Shippers expect Precision Scheduled Railroading to ultimately improve railroad service

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BALTIMORE — Precision Scheduled Railroading ultimately improves railroad service by making transit times more consistent, shippers and a company that tracks rail shipments say.

Getting there, however, is not easy.

That’s because PSR aims to change 150 years of learned behavior in 150 days, which initially disrupts the railroad, says Ken Sherman, vice president and general manager of Intellitrans, a transportation management company that monitors 12 million shipments annually.

But once a railroad settles in to PSR operations, transit times generally improve slightly, service variability is reduced, and the number of exceptions — cars that go astray for a variety of reasons — is cut by up to 75 percent per day, Sherman told the North East Association of Rail Shippers on Thursday.

Sherman says shippers often have to deal with a tradeoff for faster transit times: Fewer days of local switching, which can negate the impact of cars that move faster once they leave the shipper’s dock.

Norfolk Southern is taking a different approach to Precision Scheduled Railroading by shifting most customers to daily service.

NS daily service has improved loading efficiency at Packaging Corporation of America’s paper mills, which ship rolls of cardboard to the company’s box plants, says Ross Corthell, the paper company’s director of transportation.

“That’s a very positive outcome for us,” he says.

PCA’s transit times have improved by 8% to 50% overall this year as railroads roll out PSR operating plans, Corthell says. The dozen boxcars PCA ships daily from one of its mills to a box plant are moving 15% faster, enabling the company to use 60 fewer cars to haul the same amount of paper.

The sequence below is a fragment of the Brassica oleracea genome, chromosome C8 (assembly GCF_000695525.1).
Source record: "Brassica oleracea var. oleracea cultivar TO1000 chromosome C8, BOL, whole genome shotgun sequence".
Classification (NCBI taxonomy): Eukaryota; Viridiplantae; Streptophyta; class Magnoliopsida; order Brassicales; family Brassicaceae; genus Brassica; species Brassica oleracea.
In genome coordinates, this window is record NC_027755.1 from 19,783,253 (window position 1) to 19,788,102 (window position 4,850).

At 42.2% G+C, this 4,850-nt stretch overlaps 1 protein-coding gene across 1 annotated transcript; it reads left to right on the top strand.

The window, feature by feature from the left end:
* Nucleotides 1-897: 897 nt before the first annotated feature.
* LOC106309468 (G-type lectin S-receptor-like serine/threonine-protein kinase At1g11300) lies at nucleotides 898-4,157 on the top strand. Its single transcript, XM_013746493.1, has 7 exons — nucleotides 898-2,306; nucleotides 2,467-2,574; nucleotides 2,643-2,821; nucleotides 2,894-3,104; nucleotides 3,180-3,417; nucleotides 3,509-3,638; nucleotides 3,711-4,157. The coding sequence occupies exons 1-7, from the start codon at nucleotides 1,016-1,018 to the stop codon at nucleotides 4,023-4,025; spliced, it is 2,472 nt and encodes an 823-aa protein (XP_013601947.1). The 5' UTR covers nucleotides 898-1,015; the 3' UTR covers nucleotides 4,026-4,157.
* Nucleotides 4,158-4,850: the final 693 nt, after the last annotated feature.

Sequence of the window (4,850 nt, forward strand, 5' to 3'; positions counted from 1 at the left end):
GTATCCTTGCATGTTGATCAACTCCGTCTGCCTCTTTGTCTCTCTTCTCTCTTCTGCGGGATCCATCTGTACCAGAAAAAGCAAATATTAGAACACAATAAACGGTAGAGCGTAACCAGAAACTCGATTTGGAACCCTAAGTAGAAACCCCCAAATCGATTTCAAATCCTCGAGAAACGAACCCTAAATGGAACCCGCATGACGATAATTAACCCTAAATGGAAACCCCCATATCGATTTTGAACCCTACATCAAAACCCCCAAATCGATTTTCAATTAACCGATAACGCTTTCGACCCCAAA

Kevin Acker, director of land transportation for The Chemours Co., says he’s cautiously optimistic that the slow implementation of PSR at NS, Union Pacific, and Kansas City Southern will be less disruptive than E. Hunter Harrison’s blitzkrieg of change at CSX Transportation, Canadian Pacific, and Canadian National.

Thus far the chemical shipper, which loads 24,000 cars annually, has not seen service hiccups from UP or NS, Acker says.


PSR has produced slight but not meaningful transit time improvements between most origin-destination pairs for Chemours on CSX and UP, Acker says.

Where Chemours has seen the most improvement is in increased consistency of transit times, Acker says. Of 13 origin-destination pairs on CSX, seven showed significantly less variability and one stayed the same. Of a dozen lanes on UP, seven have improved.

“The data is suggesting to me that we will see improved variability,” Acker says.

Acker encouraged Class I railroad systems to report on-time performance or trip-plan compliance figures rather than focus on metrics like average train speed and terminal dwell.

“I don’t really care about those,” Acker says. “I care about on time performance.”

UP and CSX have been reporting their quarterly figures for trip-plan compliance. KCS has not yet said what metrics it will focus on, and NS has said it will report a combined service metric that compares the railroad’s performance to 2018. Neither Canadian National nor Canadian Pacific report on-time performance or trip-plan compliance.

Railroads also need to work together to create trip plans that cover interchange traffic, Acker says. Currently the Class I’s create trip plans that cover movements on their own railroads but don’t share data to make it possible for interline shipments.

Sherman, Acker, and Corthell praised the go-slow approach that KCS, NS, and UP are taking to implementing their PSR operating plans.

Acker and Corthell said the rocky implementation period at CSX increased their costs dramatically as they had to expedite shipments via truck amid congestion and first- and last-mile service failures.

NEWSWIRETrains News Wire

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